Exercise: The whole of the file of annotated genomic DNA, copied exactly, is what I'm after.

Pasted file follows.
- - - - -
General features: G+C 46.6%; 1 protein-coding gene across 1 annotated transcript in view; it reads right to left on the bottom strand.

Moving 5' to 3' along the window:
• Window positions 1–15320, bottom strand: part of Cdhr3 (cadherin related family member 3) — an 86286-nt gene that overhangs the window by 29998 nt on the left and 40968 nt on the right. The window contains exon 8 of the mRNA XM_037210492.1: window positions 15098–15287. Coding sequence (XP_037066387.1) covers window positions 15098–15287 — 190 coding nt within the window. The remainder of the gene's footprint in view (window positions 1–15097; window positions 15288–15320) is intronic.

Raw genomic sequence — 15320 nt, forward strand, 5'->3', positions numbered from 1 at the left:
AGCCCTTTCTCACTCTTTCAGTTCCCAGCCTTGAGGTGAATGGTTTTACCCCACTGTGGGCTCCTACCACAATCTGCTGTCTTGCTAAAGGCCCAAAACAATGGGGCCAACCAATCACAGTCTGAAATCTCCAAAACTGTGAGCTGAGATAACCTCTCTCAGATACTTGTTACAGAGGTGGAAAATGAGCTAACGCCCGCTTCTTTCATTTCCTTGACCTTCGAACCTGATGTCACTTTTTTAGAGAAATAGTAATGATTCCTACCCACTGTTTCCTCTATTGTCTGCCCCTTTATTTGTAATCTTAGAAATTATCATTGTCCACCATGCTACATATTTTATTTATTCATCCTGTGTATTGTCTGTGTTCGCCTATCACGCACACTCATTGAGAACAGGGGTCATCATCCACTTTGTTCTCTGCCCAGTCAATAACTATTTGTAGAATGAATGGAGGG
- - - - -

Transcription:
General features: G+C 46.6%; 1 protein-coding gene across 1 annotated transcript in view; it reads right to left on the bottom strand.

Moving 5' to 3' along the window:
• Window positions 1–15320, bottom strand: part of Cdhr3 (cadherin related family member 3) — an 86286-nt gene that overhangs the window by 29998 nt on the left and 40968 nt on the right. The window contains exon 8 of the mRNA XM_037210492.1: window positions 15098–15287. Coding sequence (XP_037066387.1) covers window positions 15098–15287 — 190 coding nt within the window. The remainder of the gene's footprint in view (window positions 1–15097; window positions 15288–15320) is intronic.

Raw genomic sequence — 15320 nt, forward strand, 5'->3', positions numbered from 1 at the left:
AGCCCTTTCTCACTCTTTCAGTTCCCAGCCTTGAGGTGAATGGTTTTACCCCACTGTGGGCTCCTACCACAATCTGCTGTCTTGCTAAAGGCCCAAAACAATGGGGCCAACCAATCACAGTCTGAAATCTCCAAAACTGTGAGCTGAGATAACCTCTCTCAGATACTTGTTACAGAGGTGGAAAATGAGCTAACGCCCGCTTCTTTCATTTCCTTGACCTTCGAACCTGATGTCACTTTTTTAGAGAAATAGTAATGATTCCTACCCACTGTTTCCTCTATTGTCTGCCCCTTTATTTGTAATCTTAGAAATTATCATTGTCCACCATGCTACATATTTTATTTATTCATCCTGTGTATTGTCTGTGTTCGCCTATCACGCACACTCATTGAGAACAGGGGTCATCATCCACTTTGTTCTCTGCCCAGTCAATAACTATTTGTAGAATGAATGGAGGG